HMRC Pilot Programme: Helping Taxpayers Get Offshore Tax Right

Posted On: 29 Apr 2021

In this article our own Amit Puri (Managing Director, Tax Investigations & Disputes) discusses HMRC’s Pilot Programme to help taxpayers get their offshore taxes right first time.

We’ve been hearing from many of our accounting and bookkeeping contacts with regards to a new prompt by HMRC during the tax returns process.  This was first noted in December 2020 and January 2021 as many were preparing their clients’ personal tax returns.  The prompt advised them to complete the ‘Foreign’ pages section of the return as HMRC were advising them that offshore banking data (from other jurisdictions) had been received, suggesting there could be non-UK income and/or gains needing to be declared.  We’ve also since learned that taxpayers completing their own returns have also seen similar prompts.

HMRC Pilot Programme

The prompts relate to a new pilot programme by HMRC regarding offshore tax declarations. However, many people remain unaware of it as it was only briefly mentioned in their Budget 2021 Discussion Document published on 23 March 2021:“Helping taxpayers get offshore tax right”.

In the document HMRC seek views on ways to help taxpayers get their offshore taxes right first time, encouraging voluntary offshore tax compliance and preventing mistakes. The overriding message was that HMRC want to educate and support those who want to get their taxes right, reserving costly enquiries and interventions for those who deliberately evaded taxes.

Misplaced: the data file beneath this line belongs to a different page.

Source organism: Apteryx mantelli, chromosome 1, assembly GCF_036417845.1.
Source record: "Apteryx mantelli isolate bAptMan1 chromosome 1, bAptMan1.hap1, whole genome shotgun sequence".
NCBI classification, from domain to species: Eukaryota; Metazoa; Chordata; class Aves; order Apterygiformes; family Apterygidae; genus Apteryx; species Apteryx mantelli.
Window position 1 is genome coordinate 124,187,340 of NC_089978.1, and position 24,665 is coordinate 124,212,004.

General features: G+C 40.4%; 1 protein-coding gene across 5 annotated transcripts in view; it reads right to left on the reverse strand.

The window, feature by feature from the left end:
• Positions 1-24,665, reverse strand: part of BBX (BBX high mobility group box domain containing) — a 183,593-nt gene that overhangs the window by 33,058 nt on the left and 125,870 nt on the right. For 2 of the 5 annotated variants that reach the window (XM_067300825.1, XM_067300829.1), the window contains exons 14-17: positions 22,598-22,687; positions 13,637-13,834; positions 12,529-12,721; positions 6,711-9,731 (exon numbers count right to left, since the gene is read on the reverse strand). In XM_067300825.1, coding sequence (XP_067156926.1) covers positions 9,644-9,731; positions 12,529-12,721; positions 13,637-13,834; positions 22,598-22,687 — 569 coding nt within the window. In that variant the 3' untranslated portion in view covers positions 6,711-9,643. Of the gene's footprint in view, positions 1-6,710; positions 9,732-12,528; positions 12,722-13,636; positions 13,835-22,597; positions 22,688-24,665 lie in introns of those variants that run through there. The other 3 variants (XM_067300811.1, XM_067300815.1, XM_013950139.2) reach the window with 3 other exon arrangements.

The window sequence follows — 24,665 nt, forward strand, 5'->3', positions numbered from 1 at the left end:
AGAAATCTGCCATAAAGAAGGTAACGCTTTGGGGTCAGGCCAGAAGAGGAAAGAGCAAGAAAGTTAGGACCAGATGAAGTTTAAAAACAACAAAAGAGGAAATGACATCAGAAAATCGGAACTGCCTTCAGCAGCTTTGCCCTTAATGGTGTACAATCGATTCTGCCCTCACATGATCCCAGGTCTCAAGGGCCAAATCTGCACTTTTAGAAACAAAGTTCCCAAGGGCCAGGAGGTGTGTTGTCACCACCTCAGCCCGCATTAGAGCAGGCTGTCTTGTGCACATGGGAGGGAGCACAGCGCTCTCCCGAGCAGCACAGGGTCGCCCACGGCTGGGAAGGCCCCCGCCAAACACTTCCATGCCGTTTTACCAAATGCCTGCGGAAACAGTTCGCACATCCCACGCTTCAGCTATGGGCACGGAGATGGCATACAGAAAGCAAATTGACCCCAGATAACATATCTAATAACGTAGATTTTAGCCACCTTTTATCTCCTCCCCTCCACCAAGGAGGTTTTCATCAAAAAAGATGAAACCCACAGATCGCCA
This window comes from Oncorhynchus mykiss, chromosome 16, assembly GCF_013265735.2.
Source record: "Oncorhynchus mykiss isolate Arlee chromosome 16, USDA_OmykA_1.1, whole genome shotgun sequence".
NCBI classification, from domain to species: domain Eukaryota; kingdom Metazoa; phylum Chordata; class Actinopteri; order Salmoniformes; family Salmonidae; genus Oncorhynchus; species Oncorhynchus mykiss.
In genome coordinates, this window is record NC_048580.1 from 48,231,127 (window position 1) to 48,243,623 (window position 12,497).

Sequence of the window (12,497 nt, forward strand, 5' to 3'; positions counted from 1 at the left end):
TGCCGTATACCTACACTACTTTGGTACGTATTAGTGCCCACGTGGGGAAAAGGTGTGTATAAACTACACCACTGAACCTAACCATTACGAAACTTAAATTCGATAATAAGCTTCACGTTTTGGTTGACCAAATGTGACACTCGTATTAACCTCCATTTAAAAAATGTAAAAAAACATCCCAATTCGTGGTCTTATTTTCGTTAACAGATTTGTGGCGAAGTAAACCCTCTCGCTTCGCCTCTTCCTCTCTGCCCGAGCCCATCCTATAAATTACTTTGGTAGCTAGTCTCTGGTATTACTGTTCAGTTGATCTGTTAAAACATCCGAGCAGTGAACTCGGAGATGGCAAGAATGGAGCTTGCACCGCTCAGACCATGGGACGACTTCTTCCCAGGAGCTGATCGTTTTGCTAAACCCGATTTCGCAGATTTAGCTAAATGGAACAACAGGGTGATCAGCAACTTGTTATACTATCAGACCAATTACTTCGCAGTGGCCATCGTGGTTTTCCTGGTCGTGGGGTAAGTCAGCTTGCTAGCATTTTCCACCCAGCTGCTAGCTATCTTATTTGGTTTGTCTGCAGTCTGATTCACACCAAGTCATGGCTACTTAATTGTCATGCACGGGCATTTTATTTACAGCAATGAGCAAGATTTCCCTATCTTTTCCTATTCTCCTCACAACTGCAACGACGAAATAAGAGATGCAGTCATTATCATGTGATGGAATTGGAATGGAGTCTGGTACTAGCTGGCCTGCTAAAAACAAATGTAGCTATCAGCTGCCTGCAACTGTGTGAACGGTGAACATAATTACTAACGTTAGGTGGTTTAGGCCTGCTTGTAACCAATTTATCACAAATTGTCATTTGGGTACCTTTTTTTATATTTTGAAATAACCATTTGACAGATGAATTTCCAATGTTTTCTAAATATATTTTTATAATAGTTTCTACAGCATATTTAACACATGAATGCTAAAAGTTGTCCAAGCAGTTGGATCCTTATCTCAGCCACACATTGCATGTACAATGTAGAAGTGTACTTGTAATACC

A key part of HMRC’s approach involves making use of the bulk offshore banking data it receives automatically (every year) in different ways. For example, HMRC say this could be done by personalising tax returns, removing opportunities to get them wrong, or by sharing data earlier (including contacting taxpayers and their advisers) earlier to prevent non-compliance before it happens.

In practice

HMRC say that innocent ‘errors’ generally account for 10% of the overall UK tax gap and result from mistakes made in preparing tax calculations and completing returns, or in supplying other relevant information, despite the taxpayer taking “reasonable care”.

Whereas “failure to take reasonable care” accounts for 18% of the overall UK tax gap and results from a taxpayer’s carelessness or negligence in adequately recording their transactions, or in preparing their tax returns.

Light-bulb moment?

HMRC now openly recognise the widely held view by taxpayers and professionals that offshore tax reporting failures that are not deliberate are caused by a range of factors including:

  • not being aware of offshore tax obligations
  • guidance and communications relating to ‘offshore income’ not being relevant or clear
  • reliance on anecdotal evidence or out-of-date advice
  • not asking for help and support until the tax return is due


Using bulk offshore banking data to promote UK tax compliance

HMRC’s focus is rightly on international data sharing agreements, primarily:

  • Common Reporting Standard (CRS)
  • Foreign Account Tax Compliance Act (FATCA)

The CRS is the most comprehensive agreement, with over 100 jurisdictions committed to automatically exchanging annual financial accounts information. For example, in 2019, HMRC received information on 7.6 million offshore accounts held by UK resident individuals and the entities they controlled. The exchanges began in 2017.